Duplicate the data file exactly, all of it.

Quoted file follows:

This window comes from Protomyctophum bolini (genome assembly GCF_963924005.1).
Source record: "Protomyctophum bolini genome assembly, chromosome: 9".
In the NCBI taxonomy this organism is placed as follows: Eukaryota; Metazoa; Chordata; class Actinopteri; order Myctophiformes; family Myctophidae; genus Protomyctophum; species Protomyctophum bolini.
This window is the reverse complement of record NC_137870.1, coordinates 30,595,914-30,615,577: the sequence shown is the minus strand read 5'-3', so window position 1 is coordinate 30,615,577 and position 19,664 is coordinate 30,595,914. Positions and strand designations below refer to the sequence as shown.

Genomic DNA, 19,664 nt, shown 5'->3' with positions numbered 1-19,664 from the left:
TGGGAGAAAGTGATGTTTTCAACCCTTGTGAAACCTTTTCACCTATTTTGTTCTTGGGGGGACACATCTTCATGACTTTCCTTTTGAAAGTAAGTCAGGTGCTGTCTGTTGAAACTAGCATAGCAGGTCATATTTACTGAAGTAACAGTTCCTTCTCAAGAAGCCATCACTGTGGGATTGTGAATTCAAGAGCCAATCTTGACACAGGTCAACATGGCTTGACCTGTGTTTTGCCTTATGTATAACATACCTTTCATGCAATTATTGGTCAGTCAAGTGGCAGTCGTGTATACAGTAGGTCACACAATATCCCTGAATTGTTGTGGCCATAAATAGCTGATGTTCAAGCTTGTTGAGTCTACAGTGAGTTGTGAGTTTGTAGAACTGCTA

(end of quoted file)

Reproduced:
This window comes from Protomyctophum bolini (genome assembly GCF_963924005.1).
Source record: "Protomyctophum bolini genome assembly, chromosome: 9".
In the NCBI taxonomy this organism is placed as follows: Eukaryota; Metazoa; Chordata; class Actinopteri; order Myctophiformes; family Myctophidae; genus Protomyctophum; species Protomyctophum bolini.
This window is the reverse complement of record NC_137870.1, coordinates 30,595,914-30,615,577: the sequence shown is the minus strand read 5'-3', so window position 1 is coordinate 30,615,577 and position 19,664 is coordinate 30,595,914. Positions and strand designations below refer to the sequence as shown.

Genomic DNA, 19,664 nt, shown 5'->3' with positions numbered 1-19,664 from the left:
TGGGAGAAAGTGATGTTTTCAACCCTTGTGAAACCTTTTCACCTATTTTGTTCTTGGGGGGACACATCTTCATGACTTTCCTTTTGAAAGTAAGTCAGGTGCTGTCTGTTGAAACTAGCATAGCAGGTCATATTTACTGAAGTAACAGTTCCTTCTCAAGAAGCCATCACTGTGGGATTGTGAATTCAAGAGCCAATCTTGACACAGGTCAACATGGCTTGACCTGTGTTTTGCCTTATGTATAACATACCTTTCATGCAATTATTGGTCAGTCAAGTGGCAGTCGTGTATACAGTAGGTCACACAATATCCCTGAATTGTTGTGGCCATAAATAGCTGATGTTCAAGCTTGTTGAGTCTACAGTGAGTTGTGAGTTTGTAGAACTGCTA